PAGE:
Madonna and Children (Favorites from Washington’s National Gallery, 6)

Since it’s the week of Christmas, here’s two more of my favorite works from the National Gallery that happen to be on religious subjects.

Fra Filippo Lippi (Italian, c. 1406 - 1469 ), Madonna and Child, c. 1440, tempera on panel. Washington, National Gallery, Samuel H. Kress Collection

Fra Filippo Lippi (Italian, c. 1406 – 1469 ), Madonna and Child, c. 1440, tempera on panel. Washington, National Gallery, Samuel H. Kress Collection. Photo: National Gallery

This one was done about 120 years after Giotto’s Madonna and Child (see yesterday’s post). I love this Madonna’s ethereal face, and the fact that she actually seems to be holding her wriggling child. This and many more charming Madonnas of the mid-15th century are direct descendants of Donatello’s  Pazzi Madonna  relief (1420s-1430s) – one of the rare cases where a sculpture had a major impact on the course of painting. (On why the Pazzi Madonna was such a big deal, see Innovators in Sculpture.)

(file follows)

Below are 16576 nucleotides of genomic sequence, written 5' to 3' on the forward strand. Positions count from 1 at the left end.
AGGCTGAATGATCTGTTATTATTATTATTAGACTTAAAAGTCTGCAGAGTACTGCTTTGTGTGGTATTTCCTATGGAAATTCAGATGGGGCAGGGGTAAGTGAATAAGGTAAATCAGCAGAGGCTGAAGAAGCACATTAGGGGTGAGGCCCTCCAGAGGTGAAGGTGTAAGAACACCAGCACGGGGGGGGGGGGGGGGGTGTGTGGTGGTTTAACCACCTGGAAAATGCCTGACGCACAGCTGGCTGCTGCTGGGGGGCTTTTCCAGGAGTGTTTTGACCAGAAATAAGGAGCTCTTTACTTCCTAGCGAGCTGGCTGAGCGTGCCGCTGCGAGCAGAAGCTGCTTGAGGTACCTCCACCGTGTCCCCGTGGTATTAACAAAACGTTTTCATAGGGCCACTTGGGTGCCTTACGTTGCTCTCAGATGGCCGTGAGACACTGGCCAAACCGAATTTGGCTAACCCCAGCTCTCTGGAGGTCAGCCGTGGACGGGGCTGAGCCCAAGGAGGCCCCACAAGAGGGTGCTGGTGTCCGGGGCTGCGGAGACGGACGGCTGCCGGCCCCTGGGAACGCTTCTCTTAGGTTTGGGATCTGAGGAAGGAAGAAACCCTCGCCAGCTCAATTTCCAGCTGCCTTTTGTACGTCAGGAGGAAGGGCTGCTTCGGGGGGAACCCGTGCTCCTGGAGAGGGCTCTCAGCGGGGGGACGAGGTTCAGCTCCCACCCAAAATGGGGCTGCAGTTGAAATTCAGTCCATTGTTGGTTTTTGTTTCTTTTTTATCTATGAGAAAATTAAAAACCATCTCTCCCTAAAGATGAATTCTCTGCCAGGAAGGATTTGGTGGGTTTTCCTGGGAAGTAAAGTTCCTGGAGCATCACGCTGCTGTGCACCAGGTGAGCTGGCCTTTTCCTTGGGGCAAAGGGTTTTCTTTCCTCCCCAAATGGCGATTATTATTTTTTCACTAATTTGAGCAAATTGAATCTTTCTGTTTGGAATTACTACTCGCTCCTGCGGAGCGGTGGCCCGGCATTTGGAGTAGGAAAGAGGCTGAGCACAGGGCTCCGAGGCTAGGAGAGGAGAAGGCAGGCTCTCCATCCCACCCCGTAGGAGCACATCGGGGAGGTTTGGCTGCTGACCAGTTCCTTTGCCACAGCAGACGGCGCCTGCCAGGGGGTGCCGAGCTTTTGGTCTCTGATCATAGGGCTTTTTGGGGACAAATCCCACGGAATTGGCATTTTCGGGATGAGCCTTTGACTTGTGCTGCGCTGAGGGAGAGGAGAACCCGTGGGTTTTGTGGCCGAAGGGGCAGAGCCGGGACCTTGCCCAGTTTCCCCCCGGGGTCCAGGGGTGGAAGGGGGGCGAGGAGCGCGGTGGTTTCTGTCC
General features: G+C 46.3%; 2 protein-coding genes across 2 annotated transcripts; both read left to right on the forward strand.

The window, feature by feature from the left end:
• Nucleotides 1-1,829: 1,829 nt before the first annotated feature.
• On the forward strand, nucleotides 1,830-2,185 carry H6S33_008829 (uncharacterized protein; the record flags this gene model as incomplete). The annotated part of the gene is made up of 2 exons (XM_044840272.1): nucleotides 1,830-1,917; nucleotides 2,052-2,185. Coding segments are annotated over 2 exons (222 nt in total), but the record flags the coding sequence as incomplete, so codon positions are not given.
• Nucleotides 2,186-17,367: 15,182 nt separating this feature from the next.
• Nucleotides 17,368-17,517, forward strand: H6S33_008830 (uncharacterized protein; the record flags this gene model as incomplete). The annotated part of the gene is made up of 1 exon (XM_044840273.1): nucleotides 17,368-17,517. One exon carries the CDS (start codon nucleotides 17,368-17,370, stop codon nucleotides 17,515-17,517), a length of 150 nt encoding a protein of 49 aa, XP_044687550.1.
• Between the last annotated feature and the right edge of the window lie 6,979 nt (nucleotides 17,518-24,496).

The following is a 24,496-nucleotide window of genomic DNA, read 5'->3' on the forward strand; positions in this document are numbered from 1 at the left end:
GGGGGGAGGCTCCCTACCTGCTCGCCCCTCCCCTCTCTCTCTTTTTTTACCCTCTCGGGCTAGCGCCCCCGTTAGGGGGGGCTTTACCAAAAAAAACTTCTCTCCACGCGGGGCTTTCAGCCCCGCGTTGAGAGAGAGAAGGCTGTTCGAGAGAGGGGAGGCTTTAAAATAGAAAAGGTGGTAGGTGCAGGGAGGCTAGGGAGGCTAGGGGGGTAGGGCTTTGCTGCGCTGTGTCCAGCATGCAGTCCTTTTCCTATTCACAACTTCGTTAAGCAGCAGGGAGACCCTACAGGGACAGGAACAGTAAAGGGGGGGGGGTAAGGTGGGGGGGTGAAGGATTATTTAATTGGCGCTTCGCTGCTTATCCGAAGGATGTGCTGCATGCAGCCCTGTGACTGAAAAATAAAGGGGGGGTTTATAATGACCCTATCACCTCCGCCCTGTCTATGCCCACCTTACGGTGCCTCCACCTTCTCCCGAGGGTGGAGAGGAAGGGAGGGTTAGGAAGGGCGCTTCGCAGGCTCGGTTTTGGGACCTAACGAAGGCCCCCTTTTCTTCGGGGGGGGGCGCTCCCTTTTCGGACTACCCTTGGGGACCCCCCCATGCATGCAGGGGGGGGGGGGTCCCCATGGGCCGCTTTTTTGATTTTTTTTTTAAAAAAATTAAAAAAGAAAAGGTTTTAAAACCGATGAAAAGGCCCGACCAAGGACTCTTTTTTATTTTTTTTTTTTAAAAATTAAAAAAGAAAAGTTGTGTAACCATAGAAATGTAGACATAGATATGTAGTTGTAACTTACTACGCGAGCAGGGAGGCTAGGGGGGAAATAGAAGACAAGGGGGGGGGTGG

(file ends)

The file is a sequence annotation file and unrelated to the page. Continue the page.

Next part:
The Christ Child

Another descendant of Donatello’s Pazzi Madonna is this exquisitely carved head of a child: until the Pazzi Madonna, the Christ Child tended to be more majestic than child-like. I’m curious to see how this sculpture looks from other angles. It’s not clear to me why the photographer for the National Gallery chose to shoot looking slightly down at the piece. (It is rather lovely hair, but the face ain’t too shabby, either.)

Desiderio da Settignano (Italian, c. 1429 - 1464 ), The Christ Child (?), c. 1460, marble,. Washington, National Gallery, Samuel H. Kress Collection. Photo: National Gallery

Desiderio da Settignano (Italian, c. 1429 – 1464 ), The Christ Child (?), c. 1460, marble,. Washington, National Gallery, Samuel H. Kress Collection. Photo: National Gallery

 

 

About Dianne L. Durante

I’m an independent scholar and freelance writer /lecturer on art and art history, with forays into food, history, politics, and publishing. My most recent projects are *Innovators in Sculpture¸* a survey of 5,000 years of art in two hours, and *Monuments of Manhattan,* a videoguide app by Guides Who Know that’s based on my book *Outdoor Monuments of Manhattan: A Historical Guide.*

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